Sergeant Jacobs of the Transportation Section also remembered Tony Loguidice:

‘This month of July 1944 will  always live in the memories of Sgt Jacobs and the men under his supervision for it was Wednesday…of this month that Tony Loguidice, one of the original gang in this section lost his life in the tragic crash of the Flying Fortress. With the loss of Tony we also lost Johnny Gorman of the Transportation Section of the 1671st Ordnance Co., along with eight other enlisted men, the co-pilot of the B-17, Lt Putnam and one other pilot of the 84th Fighter Squadron. Loguidice will always be remembered by the Transportation Section as a man who was not only a perfect soldier but also a shining credit to his family and his home town Albany, New York.’

A page from the Duxford Diary: ‘Memorial service was held in Chapel following Sunday’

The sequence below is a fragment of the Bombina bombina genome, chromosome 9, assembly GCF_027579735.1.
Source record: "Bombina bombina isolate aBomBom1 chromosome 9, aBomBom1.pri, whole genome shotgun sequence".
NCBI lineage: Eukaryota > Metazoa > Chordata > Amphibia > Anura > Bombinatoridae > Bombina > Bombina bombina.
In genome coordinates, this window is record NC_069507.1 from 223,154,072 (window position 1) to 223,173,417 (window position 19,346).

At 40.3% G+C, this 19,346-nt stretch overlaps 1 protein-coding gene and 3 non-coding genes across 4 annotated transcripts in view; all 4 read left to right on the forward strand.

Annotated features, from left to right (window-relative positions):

The funerals on 22 July were moving experiences for the men who attended, as Captain Lingenfelter’s company’s report recalled:

‘The usual Saturday morning inspection of the twenty-second was eliminated so that members of the field might attend a funeral mass at 0730 hours in honour of the men who died in the disaster of the nineteenth. That afternoon all men who desired to attend the funeral were relieved from duty and a convoy of ten or twelve trucks left the field for the Cambridge Military Cemetery at 1500 hours.

The members of the field who attended the funeral will long remember the scene with its…flag-covered coffins; its volleys and taps and many a man thanked God, as he left the cemetery overlooking Cambridge in the distance, for protecting him who might even then be slowly sliding from beneath the flags to rest in the soil of England.’